The U.S. Nationals – the good and the bad

the 'good old days'  -- will we see them again any time soon?

the ‘good old days’ — will we see them again any time soon?

In 1975 I attended the U.S. Nationals for the first time, having moved over from Sweden the previous year. It was a bit of a ‘culture shock’, even though I had clearly expected things to be rather different from what I had been used to. The format of the event was quite small, but most of the teams showed handball skills. There were virtually no referees, and the few of us who had this as our main task had to handle a lot of games. Gradually, the Nationals grew in scope, to something roughly similar to what we have today, with two divisions on the men’s side and one relatively homogenous women’s bracket. The number of referees continued to lag in comparison, so the workload was really a bit too much. Both players and referees seemed worn out when the day of the finals arrived.

But two things stood out in those days of the 1970s and the 1980s. First, there was really a very special ‘family’ or ‘pioneer’ atmosphere. Perhaps this was simply because the players and officials had gotten to know each other, but it was undoubtedly also due to the often primitive conditions and the sense that we were fighting against the odds as true amateurs and beginners in a country focused on professional and big-business collegiate sports. When I compare with those days, it is entirely positive to notice that the family/pioneer aspect is still there. This was even noticed and commented on by our visiting world class referees from Germany, whose services had been offered by the IHF. They are used to a more hard-nosed and cold atmosphere from their games and tournaments in Germany and Europe, so they felt it was refreshing.

The second thing that was noticeable in the old days was the contrast between the ‘home-grown’ players and coaches and those with a handball background from elsewhere. As we moved into the 1980s and 1990s, the number of talented players with eligibility for our U.S national teams increased a lot, and this was also reflected in the strength and competitiveness of our national teams. And some of the medal round games in the national championships were high caliber match-ups with predominantly American players. So it seemed that the optimism from earlier years had been justified, and personally I felt glad and privileged to have been able to follow this progress. But when I looked around in Reno, I really started wondering. Because it seemed that while the number of ‘pioneer’ teams from around the country might have increased, the top-quality handball, the great handball moves, were mainly due to either the influx and influence of players from abroad or the instincts of players who used to be really good and now remained rather competitive. The match-up in the men’s ‘Elite’ final illustrates that.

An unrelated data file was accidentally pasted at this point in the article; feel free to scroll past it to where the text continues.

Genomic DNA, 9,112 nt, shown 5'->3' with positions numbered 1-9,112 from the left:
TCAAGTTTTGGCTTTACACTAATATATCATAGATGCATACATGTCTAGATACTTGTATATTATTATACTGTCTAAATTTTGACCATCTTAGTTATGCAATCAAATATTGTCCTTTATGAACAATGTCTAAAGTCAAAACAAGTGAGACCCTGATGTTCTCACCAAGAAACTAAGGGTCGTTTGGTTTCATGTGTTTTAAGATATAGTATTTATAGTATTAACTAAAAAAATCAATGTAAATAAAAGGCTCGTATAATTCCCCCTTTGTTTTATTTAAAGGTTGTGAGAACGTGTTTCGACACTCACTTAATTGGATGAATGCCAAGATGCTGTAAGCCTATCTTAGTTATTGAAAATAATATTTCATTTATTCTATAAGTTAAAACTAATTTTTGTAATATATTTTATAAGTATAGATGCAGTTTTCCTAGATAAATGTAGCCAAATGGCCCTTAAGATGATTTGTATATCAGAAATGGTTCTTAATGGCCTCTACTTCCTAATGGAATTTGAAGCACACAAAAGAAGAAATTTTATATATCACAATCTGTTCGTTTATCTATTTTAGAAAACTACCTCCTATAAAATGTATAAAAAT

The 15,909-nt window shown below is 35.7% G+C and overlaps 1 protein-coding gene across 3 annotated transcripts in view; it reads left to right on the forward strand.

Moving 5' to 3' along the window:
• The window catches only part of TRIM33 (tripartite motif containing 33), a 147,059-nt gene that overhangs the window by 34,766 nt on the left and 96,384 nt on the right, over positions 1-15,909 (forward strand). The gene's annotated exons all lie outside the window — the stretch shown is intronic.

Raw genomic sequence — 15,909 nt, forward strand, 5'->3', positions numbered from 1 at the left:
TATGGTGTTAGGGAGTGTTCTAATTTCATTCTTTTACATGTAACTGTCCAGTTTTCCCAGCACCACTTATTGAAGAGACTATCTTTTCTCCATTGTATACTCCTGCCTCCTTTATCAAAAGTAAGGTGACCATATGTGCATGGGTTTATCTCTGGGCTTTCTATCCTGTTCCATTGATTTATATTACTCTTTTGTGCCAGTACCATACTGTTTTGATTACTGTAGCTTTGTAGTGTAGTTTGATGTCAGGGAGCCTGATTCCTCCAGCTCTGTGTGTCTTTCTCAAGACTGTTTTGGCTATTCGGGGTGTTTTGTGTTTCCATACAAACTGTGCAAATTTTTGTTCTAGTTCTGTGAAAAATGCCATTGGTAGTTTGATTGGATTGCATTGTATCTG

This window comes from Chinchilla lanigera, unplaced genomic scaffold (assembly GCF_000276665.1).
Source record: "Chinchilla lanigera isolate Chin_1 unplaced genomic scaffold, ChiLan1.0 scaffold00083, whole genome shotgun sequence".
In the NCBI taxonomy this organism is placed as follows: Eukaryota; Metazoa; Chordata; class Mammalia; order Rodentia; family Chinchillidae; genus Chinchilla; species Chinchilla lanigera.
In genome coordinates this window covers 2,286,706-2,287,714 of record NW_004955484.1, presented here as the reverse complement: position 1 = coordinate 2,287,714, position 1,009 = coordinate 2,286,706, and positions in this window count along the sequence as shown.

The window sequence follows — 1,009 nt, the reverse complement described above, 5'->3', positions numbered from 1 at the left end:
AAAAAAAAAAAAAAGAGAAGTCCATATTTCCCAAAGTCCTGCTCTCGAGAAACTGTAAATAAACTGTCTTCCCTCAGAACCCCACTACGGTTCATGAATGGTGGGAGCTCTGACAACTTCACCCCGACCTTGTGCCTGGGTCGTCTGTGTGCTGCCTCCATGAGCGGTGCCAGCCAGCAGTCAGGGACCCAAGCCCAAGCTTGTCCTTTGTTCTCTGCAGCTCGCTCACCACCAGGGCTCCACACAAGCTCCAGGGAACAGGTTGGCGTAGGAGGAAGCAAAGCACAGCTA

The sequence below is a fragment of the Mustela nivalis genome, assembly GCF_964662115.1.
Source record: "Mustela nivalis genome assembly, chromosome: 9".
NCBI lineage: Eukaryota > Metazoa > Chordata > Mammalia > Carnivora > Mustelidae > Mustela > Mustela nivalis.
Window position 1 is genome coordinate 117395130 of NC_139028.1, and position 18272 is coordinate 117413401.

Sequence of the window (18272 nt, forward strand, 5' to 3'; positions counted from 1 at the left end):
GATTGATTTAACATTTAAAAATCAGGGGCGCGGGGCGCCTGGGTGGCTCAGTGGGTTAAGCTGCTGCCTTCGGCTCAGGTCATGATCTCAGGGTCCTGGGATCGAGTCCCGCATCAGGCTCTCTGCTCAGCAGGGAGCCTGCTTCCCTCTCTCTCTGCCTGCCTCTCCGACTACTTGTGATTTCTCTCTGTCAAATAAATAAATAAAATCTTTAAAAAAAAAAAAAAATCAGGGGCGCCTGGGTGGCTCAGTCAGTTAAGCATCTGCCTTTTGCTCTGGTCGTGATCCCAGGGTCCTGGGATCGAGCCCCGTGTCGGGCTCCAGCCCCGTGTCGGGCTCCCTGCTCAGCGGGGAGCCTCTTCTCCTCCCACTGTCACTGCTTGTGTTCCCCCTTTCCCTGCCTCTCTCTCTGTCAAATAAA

So while it is entirely positive that the ‘family’ atmosphere of an annual rendez-vous is still there, is it not rather frustrating that this may in part be the result of a lack of progress over the last 20-30-40 years? Should we not have reached a stage of being more ‘business-like’, with a true ‘Elite’ event drawing spectators and media coverage? Was it just a blip on the chart when we were so competitive internationally and when the talent pool seemed to grow so quickly in the 80s and the 90s? Well, when I listened to today’s energetic and optimistic handball supporters in Reno, it was as if I heard their predecessors from the 70s and 80s all over again, and it was as if they were not even aware of what we once had but seem to have lost just as quickly! And how can it be that some of the stars from the 90s are still able to fight their way to the medals? Where are all the talents who were assumed to be coming up to replace the old-timers. And here we are again talking about the need for patience and a longer-term perspective…

Of course, I can only admire those who seem ready to do the dirty work of achieving change, whether they never knew the ‘good times’ or whether they did and are prepared to get back there again. And I do not want to compete with John Ryan’s great efforts to review systematically our past experience and to analyze possible strategies and methods for accelerating our progress despite the lack of resources. But I do get concerned when I hear the litanies and excuses that involve the impossible task of keeping up with our PanAmerican rivals. Of course the Brazilians and Argentines seem impossible to beat right now; but how come this happened considering that we ‘trampled’ all over them in the 80s and 90s? And look at the progress of Paraguay and Venezuela in the PanAmerican Championship that just finished: Paraguay qualifying for the World Championship with a base in handball that does not even match that of small region of our country! Venezuela being competitive despite the reality that handball did not exist in that country less than a decade ago! Could the Cuban coaches they borrowed really be that fantastic?

But do not take me for a whiner or a pessimist! I knew what to expect in Reno and I still enjoyed it. It is just that if someone had told me in 1975, or 1984, or 1993, that this is what it would look like in 2013, then I would not have been ready to believe them and I most likely would not have cared to hang in there. But then there is my fanatic interest in handball refereeing, the awareness that our small group of dedicated referees have a thankless task without many opportunities to improve throughout the year. So as long as my services are still wanted, I will try to offer my support and, yes, I will enjoy the family atmosphere. On the other hand, I am no longer bothering to speculate about what it will take, and how long it will take, before U.S. handball is at the top in PanAmerica again and competitive across the globe.